Being cooped up at home is difficult for children and stressful for the parents. Although the idea is to slow the spread of the virus, there is another aspect of the crisis that one cannot ignore or escape—the impact of the lockdown on your family’s mental health, particularly children.

The virus has disrupted lives globally. The death toll and how rapidly the virus is spreading paints a grim picture of what is happening in the world. And these are some of the main reasons your children may feel scared, anxious, or sad. It is a natural reaction as the whole idea of not shaking hands, hugging, seeing their friends at school, and playing at the park, has burst the safe bubble they were living in. They may have tons of questions regarding the virus and disturbed by such sharp changes in their routine.

It is important how you choose to react and handle your child’s anxiety and stress. Here is how you can help keep your children calm and cope with the anxiety linked to coronavirus:

1. Address and Acknowledge Your Child’s Concerns. Parents are a child’s haven and safety net. They know that if they are suffering emotionally or physically, they can run to their parents for shelter. These are troubling times and certainly not something they or you have ever witnessed before. So, answer their questions regarding the pandemic with reassurance. Be honest with them and talk to them if they hear any distressing news. Let them know people are getting sick, but washing hands frequently and staying at home will keep them safe. They are likely to follow the rules when they understand the reasoning behind it.

2. Keep in touch with Friends and Family. You need to change your perspective of social distancing. Think of it as physical distancing. But keep in touch with your loved ones. Maintaining positive social relationships during these trying times is necessary for our well-being. Tell your children that although they cannot be with them physically, they can do video calls, phone calls, connect through social media, and even write emails. They might be worried about their grandparents who are living alone or are at risk of getting infected. Video chats could bring the anxiety down considerably. As for friends, you can set virtual playdates and set up calls if you have young children who are missing their friends. Having said that, take care of your needs as well. You need to connect with others too. Stay in touch with friends who support you and encourage you. Want to take care of your child’s needs? First, you need to take care of your own.

3. Establish Rules for Limited Screen-time. Parents are still getting used to having kids at home 24/7. With schools closed, children’s screen time has jumped considerably. Parents, apart from their work-from-home responsibilities and home chores, now have to homeschool their children too. To catch a break, they often let their kids use their phones and tablets more than the assigned time. Establish rules regarding media and screen use. Avoiding the constant stream of pandemic news can lessen stress and anxiety levels and set times to check the news and then turn it off.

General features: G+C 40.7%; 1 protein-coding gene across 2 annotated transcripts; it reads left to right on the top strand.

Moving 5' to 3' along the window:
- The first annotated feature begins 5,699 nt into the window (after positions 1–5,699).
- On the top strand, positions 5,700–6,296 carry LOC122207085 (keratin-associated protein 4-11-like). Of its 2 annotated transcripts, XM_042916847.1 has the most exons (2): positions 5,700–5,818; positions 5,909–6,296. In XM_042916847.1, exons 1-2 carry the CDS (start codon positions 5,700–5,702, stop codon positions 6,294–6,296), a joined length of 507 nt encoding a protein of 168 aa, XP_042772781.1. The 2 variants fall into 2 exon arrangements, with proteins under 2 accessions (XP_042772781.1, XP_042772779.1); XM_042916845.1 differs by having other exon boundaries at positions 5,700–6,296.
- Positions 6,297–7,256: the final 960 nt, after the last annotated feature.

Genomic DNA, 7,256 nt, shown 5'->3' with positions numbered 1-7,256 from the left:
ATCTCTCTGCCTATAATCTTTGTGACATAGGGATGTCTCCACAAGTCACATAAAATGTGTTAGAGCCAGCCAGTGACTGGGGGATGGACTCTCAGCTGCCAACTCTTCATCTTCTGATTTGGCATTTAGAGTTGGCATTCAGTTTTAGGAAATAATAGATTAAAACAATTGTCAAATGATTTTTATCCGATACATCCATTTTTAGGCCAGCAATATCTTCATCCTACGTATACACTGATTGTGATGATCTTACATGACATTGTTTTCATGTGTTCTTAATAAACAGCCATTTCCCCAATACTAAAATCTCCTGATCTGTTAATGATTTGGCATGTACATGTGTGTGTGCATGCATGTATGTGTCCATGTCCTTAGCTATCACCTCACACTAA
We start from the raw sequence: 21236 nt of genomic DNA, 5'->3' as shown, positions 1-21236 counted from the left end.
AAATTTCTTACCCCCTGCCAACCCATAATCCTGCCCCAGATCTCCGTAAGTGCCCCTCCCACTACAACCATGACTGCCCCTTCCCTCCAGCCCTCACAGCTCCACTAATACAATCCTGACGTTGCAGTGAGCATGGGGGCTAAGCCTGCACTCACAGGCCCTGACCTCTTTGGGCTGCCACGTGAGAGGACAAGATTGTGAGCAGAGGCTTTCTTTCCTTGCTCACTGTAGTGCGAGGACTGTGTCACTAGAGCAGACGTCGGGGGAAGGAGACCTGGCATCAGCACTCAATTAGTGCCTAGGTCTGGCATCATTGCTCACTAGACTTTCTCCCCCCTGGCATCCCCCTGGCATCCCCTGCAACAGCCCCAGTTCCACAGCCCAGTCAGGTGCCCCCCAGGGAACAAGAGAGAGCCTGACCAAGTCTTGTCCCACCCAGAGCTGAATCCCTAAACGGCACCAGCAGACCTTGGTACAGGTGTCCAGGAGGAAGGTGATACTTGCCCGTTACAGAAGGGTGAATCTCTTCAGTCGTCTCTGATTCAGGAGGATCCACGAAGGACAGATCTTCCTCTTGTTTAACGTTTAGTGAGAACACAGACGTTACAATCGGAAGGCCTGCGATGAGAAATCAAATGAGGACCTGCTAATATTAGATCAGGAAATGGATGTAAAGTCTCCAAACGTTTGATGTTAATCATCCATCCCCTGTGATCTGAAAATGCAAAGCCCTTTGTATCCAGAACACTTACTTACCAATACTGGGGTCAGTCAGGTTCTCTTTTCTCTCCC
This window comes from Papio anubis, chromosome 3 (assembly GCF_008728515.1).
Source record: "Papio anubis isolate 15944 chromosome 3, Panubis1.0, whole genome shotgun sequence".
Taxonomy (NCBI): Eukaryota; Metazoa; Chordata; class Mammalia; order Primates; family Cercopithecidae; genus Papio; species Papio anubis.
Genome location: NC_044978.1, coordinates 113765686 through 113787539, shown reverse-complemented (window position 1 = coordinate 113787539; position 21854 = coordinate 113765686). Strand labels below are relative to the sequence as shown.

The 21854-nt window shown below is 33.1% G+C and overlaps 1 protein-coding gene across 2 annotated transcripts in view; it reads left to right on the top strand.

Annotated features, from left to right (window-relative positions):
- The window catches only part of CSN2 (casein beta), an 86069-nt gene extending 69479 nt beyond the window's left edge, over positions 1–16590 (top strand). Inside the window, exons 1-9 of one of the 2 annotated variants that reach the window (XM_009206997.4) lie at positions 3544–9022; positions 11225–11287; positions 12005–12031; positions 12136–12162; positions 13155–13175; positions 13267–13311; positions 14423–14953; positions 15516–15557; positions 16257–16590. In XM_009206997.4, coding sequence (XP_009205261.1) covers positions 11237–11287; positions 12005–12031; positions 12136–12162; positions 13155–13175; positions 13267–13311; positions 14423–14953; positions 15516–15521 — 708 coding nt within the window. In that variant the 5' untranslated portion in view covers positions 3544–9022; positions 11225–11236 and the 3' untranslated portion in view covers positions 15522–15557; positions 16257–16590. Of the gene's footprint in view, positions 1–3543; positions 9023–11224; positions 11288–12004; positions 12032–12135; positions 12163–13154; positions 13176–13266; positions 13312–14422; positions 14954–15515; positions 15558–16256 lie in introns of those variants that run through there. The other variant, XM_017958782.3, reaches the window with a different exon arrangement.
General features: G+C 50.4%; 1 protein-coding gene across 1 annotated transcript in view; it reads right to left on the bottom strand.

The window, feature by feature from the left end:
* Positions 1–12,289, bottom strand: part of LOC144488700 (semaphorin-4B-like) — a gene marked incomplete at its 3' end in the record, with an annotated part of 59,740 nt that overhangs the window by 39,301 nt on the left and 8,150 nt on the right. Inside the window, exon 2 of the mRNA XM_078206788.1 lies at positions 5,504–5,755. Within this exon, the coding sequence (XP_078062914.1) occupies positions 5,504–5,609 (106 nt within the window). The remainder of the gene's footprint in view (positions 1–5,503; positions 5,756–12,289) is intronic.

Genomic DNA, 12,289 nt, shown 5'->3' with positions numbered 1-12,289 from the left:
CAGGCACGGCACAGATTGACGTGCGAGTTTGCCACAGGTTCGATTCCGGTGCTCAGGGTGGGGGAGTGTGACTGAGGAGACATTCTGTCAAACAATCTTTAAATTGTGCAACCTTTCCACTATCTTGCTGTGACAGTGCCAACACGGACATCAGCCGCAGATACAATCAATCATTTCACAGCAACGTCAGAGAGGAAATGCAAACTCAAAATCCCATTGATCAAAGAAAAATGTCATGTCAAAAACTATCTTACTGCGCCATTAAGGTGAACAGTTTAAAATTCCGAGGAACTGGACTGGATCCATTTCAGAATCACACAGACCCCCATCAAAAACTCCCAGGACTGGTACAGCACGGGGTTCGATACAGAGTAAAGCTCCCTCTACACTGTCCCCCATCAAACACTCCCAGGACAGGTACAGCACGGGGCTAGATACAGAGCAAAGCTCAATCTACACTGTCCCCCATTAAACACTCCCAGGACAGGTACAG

See that your child does the same. Whether you have a tween, teen, or younger child, their screen usage may have increased a great deal during the lockdown. Set limits on digital time and rather spend time doing productive activities with each other. Apart from virtual learning, see limits on their social media and internet use, in general.

Excessive electronic usage leads to anxiety. If your child is addicted to screens or showing signs of addiction, you can set limits on their screen use via websites like Xnspy and remotely monitor their digital activities and browser history. Apart from getting hooked to news constantly, with too much time available on their hands, they can get lured into inappropriate activities that make it inevitable for parents to keep an eye on their child’s digital use.

4. Creating a Routine. Children look towards their adults for reassurance and support when there are changes in their surroundings. Children flourish in predictable routines. As families all over the world are settling into new normal with new schedules and habits, you should too. Talk to your children, assure them that this is the way things are going be for a while. This way, it becomes easier for the child to accept the new routines.

Here are some tips to help you create a routine, so it reduces your child’s stress:

  • Stick To Proper Sleeping Schedule. Maintaining a regular bedtime routine for your children and yourself is essential. See that you keep your kid’s bedtime the same as it was when he was going to school. This helps them have a routine and would make it easier for them to transition when they have to go back.
  • Create a Morning Routine. Making the bed, changing clothes (rather than staying in the sleeping suit all day long), having a good breakfast along with taking care of physical hygiene helps your child’s mental health.
  • Go outside. Everything may be closed, but you can take your kids outside. You can ride bicycles in your neighborhood, take walks, engage in games in your garden/backyard, or even exercise. As long as you are keeping up with the social distancing and following rules, you are good. Also, exercising does wonders for reducing anxiety and helps in managing negative emotions. If you have to go out to run errands or go to work, reassure your children that where you are going and when you will be back and that you are following rules. 

All in all, talk to your children and try to be patient with them. Your few words of reassurance are going to go a long way in restoring their faith that things are going to be okay.